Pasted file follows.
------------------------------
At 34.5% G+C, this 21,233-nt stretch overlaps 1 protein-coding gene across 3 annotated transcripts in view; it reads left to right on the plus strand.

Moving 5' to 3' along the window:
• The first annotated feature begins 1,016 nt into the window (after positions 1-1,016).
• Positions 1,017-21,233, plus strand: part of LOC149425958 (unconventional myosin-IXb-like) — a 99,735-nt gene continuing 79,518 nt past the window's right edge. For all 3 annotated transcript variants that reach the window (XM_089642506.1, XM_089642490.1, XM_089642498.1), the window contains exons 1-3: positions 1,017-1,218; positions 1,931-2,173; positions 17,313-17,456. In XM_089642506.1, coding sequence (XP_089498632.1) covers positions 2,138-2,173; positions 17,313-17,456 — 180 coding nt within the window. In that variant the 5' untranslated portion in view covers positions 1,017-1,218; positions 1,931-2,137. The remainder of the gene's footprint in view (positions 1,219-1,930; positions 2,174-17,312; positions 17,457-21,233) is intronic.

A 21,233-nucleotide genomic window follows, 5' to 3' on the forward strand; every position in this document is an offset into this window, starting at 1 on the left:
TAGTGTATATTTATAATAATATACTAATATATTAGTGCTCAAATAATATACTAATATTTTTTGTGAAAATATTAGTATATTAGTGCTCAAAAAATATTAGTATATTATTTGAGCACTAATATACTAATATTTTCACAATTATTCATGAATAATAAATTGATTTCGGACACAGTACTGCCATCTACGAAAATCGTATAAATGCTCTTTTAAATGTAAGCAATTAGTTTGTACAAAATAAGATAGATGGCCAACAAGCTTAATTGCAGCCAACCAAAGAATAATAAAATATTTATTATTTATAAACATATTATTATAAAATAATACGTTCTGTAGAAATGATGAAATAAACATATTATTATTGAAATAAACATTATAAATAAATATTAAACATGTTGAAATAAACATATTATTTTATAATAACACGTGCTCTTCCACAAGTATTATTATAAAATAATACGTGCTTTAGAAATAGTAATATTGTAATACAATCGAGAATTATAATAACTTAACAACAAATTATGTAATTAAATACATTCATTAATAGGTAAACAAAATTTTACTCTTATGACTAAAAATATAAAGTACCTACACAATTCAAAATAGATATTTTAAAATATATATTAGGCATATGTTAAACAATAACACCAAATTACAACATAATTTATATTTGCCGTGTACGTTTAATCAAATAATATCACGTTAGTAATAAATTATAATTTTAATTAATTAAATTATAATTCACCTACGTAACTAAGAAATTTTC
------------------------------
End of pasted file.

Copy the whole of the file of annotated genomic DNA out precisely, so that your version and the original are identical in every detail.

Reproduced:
At 34.5% G+C, this 21,233-nt stretch overlaps 1 protein-coding gene across 3 annotated transcripts in view; it reads left to right on the plus strand.

Moving 5' to 3' along the window:
• The first annotated feature begins 1,016 nt into the window (after positions 1-1,016).
• Positions 1,017-21,233, plus strand: part of LOC149425958 (unconventional myosin-IXb-like) — a 99,735-nt gene continuing 79,518 nt past the window's right edge. For all 3 annotated transcript variants that reach the window (XM_089642506.1, XM_089642490.1, XM_089642498.1), the window contains exons 1-3: positions 1,017-1,218; positions 1,931-2,173; positions 17,313-17,456. In XM_089642506.1, coding sequence (XP_089498632.1) covers positions 2,138-2,173; positions 17,313-17,456 — 180 coding nt within the window. In that variant the 5' untranslated portion in view covers positions 1,017-1,218; positions 1,931-2,137. The remainder of the gene's footprint in view (positions 1,219-1,930; positions 2,174-17,312; positions 17,457-21,233) is intronic.

A 21,233-nucleotide genomic window follows, 5' to 3' on the forward strand; every position in this document is an offset into this window, starting at 1 on the left:
TAGTGTATATTTATAATAATATACTAATATATTAGTGCTCAAATAATATACTAATATTTTTTGTGAAAATATTAGTATATTAGTGCTCAAAAAATATTAGTATATTATTTGAGCACTAATATACTAATATTTTCACAATTATTCATGAATAATAAATTGATTTCGGACACAGTACTGCCATCTACGAAAATCGTATAAATGCTCTTTTAAATGTAAGCAATTAGTTTGTACAAAATAAGATAGATGGCCAACAAGCTTAATTGCAGCCAACCAAAGAATAATAAAATATTTATTATTTATAAACATATTATTATAAAATAATACGTTCTGTAGAAATGATGAAATAAACATATTATTATTGAAATAAACATTATAAATAAATATTAAACATGTTGAAATAAACATATTATTTTATAATAACACGTGCTCTTCCACAAGTATTATTATAAAATAATACGTGCTTTAGAAATAGTAATATTGTAATACAATCGAGAATTATAATAACTTAACAACAAATTATGTAATTAAATACATTCATTAATAGGTAAACAAAATTTTACTCTTATGACTAAAAATATAAAGTACCTACACAATTCAAAATAGATATTTTAAAATATATATTAGGCATATGTTAAACAATAACACCAAATTACAACATAATTTATATTTGCCGTGTACGTTTAATCAAATAATATCACGTTAGTAATAAATTATAATTTTAATTAATTAAATTATAATTCACCTACGTAACTAAGAAATTTTC